In her pathbreaking paper The Empire Strikes Back: A Posttranssexual Manifesto [1991], trans woman cyborg-feminist theorist Sandy Stone articulates in brief summary an idea that structures both this article and a lot of my thinking in general about trans people’s relationship to medico-juridical establishments and the academy:

I wish to point out the broad similarities which this peculiar juxtaposition suggests to aspects of colonial discourse with which we may be familiar: The initial fascination with the exotic, extending to professional investigators; denial of subjectivity and lack of access to the dominant discourse; followed by a species of rehabilitation. …

Bodies are screens on which we see projected the momentary settlements that emerge from ongoing struggles over beliefs and practises within the academic and medical communities. These struggles play themselves out in arenas far removed from the body. Each is an attempt to gain a high ground which is profoundly moral in character, to make an authoritative and final explanation for the way things are and consequently for the way they must continue to be. In other words, each of these accounts is culture speaking with the voice of an individual. The people who have no voice in this theorising are the transsexuals themselves. As with males theorising about women from the beginning of time, theorists of gender have seen transsexuals as possessing something less than agency.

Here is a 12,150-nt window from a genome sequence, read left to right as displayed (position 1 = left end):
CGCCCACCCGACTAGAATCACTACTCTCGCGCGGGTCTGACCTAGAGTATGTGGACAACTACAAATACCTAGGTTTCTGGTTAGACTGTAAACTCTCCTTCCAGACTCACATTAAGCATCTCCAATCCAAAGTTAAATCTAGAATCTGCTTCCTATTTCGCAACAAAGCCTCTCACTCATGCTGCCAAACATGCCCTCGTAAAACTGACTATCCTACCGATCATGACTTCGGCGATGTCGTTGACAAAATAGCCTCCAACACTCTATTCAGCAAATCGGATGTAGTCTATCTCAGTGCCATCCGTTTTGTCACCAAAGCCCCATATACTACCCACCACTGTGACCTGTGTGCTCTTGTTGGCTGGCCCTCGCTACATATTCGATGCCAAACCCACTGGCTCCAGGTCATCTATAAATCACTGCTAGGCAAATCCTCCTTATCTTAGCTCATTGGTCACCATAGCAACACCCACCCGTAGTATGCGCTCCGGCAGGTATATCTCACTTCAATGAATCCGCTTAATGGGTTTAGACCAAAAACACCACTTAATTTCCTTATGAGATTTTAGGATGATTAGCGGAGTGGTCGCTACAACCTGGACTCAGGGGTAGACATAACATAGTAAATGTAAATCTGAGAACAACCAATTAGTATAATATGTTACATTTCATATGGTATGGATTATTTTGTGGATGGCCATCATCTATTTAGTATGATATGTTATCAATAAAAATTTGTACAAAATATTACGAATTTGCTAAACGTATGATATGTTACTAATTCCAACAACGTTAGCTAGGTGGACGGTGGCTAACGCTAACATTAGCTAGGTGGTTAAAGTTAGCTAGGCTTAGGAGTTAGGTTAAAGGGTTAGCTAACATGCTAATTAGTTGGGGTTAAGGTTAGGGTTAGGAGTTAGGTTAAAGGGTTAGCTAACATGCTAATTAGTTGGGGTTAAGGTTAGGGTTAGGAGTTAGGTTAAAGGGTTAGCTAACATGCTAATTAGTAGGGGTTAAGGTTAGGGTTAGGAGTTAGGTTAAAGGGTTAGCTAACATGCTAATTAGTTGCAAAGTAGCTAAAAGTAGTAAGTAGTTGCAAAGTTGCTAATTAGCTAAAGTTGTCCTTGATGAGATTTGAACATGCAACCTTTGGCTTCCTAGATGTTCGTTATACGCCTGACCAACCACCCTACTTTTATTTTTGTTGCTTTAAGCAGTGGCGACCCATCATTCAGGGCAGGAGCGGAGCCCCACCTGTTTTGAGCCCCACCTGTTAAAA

This all makes itself manifest in the fascination some theorists have with us, fetishising the exotic trans people they see in their mind’s eye as either innately radical or conservative, denying that trans people’s individual self-understandings are meaningful (unless they comport with a dominant cis narrative), and a belief that the ideas expressed either in patriarchally-controlled medicine, psychiatry, or the academy can somehow save us. Thrumming beneath it all as a foundational gloss is the idea that we can neither speak nor act for ourselves, that we could never be adequate producers of knowledge about our own lives.

This is accomplished in the following ways:

Intersectionality is often lost on those who most need to make certain connections.

The operation of Kyriarchy in its peculiarly patriarchal forms never fails to impress me. As I look at a certain claque of radical feminists who claim to be fighting against a system of gender oppression in our world I find myself confronting women and men who have, in truth, merely internalised patriarchal power arrangements and are regurgitating them in a strange way. I’m speaking, of course, about radfem transphobia. Joelle Ruby Ryan, a trans woman academic, recently attended a conference in New Hampshire called Pornography as Sexual Violence. In trying to present on the often untold story of how trans pornography impacts both our community and gender in general, she found herself attacked by two transphobic feminists: Robert Jensen and Lierre Keith. Her story, passionate and quite understandably outraged in tone, can be found here.